Solar panels obviously need sunlight to work – the sunnier your area, the more you stand to save with solar panels. The sunniest parts of New South Wales are west of Dubbo. Areas along the coast receive less sunlight, particularly from Wollongong to the Victorian border.

Do you plan to lease or sell your home?

A solar system usually adds value to your property, but the amount it adds largely depends on the property market – not the value of the system itself. With that in mind, if you’re considering installing solar before selling your home, talk to the real estate first to see if that will help the home’s value.

Which solar installer should I use?

You’re in luck, Canstar Blue also compares solar installers. Over a thousand Aussies have weighed in and rated their solar panel installer on factors such as customer service and cost to help you get a better idea of what business to go with.

What size solar power system should I opt for?

A solar system will produce approximately four times its listed size each day. For example, a 3kW system will produce around 12kWh of electricity. The average household will use around 16 to 20 kWh of electricity per day – however only a fraction of this is used through the middle of the day when solar is at maximum output. Unless you have a generous feed-in tariff or solar storage system, a large solar system might cost you more than you will reasonably recoup in bill savings.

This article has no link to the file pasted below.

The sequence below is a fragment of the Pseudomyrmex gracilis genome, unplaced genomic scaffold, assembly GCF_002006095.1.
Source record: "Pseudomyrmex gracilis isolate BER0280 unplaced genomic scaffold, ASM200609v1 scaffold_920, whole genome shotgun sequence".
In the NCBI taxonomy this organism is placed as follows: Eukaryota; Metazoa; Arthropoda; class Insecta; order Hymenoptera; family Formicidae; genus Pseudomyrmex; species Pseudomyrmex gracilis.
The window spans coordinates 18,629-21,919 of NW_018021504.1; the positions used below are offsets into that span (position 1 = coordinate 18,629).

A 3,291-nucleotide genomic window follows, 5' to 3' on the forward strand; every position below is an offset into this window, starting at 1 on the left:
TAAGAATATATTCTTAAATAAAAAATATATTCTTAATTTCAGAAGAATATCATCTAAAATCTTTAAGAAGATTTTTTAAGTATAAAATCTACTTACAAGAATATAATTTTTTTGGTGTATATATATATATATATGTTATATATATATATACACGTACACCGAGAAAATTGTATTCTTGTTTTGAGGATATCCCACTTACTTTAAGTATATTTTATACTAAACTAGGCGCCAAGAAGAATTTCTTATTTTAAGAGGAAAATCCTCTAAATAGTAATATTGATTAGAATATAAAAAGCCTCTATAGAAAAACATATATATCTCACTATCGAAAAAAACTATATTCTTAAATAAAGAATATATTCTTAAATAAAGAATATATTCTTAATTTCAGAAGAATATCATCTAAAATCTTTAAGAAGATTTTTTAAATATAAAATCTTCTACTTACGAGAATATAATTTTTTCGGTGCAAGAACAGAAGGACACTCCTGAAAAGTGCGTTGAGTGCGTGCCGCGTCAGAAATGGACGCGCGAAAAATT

Is your roof suitable for solar?

Virtually any roof is suitable for solar, however note the following:

  • Solar panels must be installed at a particular angle to operate correctly. If your roof is not at this angle, the installer may charge more to have angled mounts installed
  • Your roof should be in good condition before installing the panels so as to not undermine the roofs integrity
  • Your roof needs to be clear of shade from surrounding trees and other obstructions